Health issues get an inordinate amount of news coverage these days. Today’s consumers are interested in all things related to health, whether it’s diet, exercise, cooking, or health care. That’s why almost any new study or list gets media attention, regardless of its credibility. One week you’ll see headlines on research showing that caffeine is bad for you. Three months later, a study on the benefits of caffeine makes front-page news. It’s easy to see why consumers can be confused. We have nothing by which to gauge the credibility of one study versus another, and the research isn’t being vetted in newsrooms.
For agriculture, it’s an incredibly frustrating situation. Case in point: The Environmental Working Group’s (EWG) so-called “Dirty Dozen” list that’s issued each year. EWG calls it the “Shopper’s Guide to Pesticides.” It lists fruits and vegetables found to be “highest in pesticides.” There’s even a notebook you can take to the grocery store with you, as well as an app for iPhone users. The list has become a great fundraising tool for EWG, but the result is that people are eating less fresh produce at a time when obesity and related health problems in this country are at an all-time high.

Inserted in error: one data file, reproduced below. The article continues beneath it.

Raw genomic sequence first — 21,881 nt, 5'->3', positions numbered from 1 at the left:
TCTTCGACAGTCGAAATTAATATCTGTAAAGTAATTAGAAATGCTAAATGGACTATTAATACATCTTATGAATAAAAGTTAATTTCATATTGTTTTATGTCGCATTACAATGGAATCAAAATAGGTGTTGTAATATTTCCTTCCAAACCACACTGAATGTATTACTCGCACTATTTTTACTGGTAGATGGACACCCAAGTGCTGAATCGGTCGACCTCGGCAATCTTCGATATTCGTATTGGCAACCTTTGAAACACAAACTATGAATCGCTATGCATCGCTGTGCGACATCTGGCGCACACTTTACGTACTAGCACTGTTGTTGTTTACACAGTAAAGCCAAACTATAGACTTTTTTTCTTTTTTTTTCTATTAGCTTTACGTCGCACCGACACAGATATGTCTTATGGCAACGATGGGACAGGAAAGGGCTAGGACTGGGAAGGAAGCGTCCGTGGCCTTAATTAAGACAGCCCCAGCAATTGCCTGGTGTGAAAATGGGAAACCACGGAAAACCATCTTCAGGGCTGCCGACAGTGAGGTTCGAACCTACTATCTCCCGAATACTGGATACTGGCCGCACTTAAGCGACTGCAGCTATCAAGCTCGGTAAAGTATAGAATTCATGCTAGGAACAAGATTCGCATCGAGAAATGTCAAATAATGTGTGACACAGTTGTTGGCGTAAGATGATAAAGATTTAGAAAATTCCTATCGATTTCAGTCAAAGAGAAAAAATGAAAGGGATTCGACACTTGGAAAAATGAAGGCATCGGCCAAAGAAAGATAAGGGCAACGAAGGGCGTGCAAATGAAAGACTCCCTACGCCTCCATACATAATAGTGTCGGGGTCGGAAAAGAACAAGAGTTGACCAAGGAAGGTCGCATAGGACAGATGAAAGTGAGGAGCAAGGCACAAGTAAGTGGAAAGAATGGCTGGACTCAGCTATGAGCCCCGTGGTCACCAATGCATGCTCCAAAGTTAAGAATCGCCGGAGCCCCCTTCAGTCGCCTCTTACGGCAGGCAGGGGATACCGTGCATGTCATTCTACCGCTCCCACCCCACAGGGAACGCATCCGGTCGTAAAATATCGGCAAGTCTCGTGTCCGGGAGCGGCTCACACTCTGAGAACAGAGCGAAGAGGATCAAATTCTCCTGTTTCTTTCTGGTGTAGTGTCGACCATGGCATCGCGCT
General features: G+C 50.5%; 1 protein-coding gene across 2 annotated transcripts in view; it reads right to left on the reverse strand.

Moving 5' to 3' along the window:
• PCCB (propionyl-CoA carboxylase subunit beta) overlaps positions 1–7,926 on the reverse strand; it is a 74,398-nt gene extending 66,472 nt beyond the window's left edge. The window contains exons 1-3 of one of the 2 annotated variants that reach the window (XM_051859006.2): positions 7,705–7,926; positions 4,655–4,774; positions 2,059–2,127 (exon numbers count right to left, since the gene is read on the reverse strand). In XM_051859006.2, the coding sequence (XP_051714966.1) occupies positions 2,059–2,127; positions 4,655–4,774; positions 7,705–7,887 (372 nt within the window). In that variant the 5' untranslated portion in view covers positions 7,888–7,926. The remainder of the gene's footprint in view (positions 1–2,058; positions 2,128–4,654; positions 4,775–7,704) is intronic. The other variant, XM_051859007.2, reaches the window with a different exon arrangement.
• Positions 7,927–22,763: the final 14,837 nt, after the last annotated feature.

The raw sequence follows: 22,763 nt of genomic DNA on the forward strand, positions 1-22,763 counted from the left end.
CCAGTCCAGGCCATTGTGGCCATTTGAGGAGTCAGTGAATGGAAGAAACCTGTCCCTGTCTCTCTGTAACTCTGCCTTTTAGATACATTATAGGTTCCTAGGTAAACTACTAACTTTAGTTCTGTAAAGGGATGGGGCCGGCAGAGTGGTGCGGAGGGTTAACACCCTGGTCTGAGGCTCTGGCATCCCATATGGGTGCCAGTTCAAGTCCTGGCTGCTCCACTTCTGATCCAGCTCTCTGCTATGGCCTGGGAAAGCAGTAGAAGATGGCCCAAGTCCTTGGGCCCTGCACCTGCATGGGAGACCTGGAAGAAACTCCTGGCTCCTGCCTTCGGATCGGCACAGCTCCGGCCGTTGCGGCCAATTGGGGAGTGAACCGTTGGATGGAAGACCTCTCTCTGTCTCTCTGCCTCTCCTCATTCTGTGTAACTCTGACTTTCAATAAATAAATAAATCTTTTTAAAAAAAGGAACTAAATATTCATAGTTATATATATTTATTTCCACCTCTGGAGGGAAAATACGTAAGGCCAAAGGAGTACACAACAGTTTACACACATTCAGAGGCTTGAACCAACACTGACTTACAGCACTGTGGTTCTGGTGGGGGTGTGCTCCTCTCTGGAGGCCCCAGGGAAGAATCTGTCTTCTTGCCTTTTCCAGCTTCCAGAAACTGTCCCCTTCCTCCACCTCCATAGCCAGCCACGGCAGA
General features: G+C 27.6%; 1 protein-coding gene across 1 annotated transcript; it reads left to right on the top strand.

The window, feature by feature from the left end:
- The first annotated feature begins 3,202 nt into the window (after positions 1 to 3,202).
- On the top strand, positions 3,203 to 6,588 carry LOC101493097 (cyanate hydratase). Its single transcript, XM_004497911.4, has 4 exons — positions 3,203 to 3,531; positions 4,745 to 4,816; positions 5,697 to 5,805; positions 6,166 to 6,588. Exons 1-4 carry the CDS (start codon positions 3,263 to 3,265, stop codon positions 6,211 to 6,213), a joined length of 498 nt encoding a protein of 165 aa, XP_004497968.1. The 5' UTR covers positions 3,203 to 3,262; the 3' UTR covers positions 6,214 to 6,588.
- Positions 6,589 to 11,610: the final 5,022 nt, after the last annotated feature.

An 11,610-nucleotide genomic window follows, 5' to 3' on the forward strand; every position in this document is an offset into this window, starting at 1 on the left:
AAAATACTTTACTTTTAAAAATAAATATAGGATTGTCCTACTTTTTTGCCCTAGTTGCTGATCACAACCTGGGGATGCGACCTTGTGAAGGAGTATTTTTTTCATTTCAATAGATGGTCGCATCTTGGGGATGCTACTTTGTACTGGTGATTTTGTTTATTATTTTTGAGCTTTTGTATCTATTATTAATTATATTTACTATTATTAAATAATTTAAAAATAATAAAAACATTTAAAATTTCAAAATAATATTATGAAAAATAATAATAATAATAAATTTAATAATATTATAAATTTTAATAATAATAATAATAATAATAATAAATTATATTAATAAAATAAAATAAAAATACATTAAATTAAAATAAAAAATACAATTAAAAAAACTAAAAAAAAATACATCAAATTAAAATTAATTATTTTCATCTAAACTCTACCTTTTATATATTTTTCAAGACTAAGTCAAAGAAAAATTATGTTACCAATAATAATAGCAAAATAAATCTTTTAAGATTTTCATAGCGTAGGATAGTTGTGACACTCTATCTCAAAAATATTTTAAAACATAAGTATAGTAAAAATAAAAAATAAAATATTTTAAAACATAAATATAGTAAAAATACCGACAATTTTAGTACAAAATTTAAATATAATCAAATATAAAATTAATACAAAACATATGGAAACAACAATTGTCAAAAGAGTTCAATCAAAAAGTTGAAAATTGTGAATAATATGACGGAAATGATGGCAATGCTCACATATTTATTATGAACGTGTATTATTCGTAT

Figuring Fact And Fiction
The Alliance sought to put the EWG information — or misinformation — to the test. It asked an expert panel of scientists to look at the basis and methodology behind the “Dirty Dozen” rankings and the scientific evidence that links pesticide residues and health effects. Here are some of facts the experts found:
- The EWG list is not peer-reviewed, nor will the group share its methodology with the public or the scientific community.
- The list is based on exposure only. It fails to provide information on whether the residues detected actually pose a health risk.
- It fails to take into account the strength of the EPA’s pesticide evaluation process in protecting public health, which is more rigorous for pesticide use on food than for any other chemical use.
Kudos to the Alliance for taking on this effort. Now it’s up to us to arm ourselves with information to set the record straight on the safety of fresh fruits and vegetables and the need for Americans to be eating more of them, not less.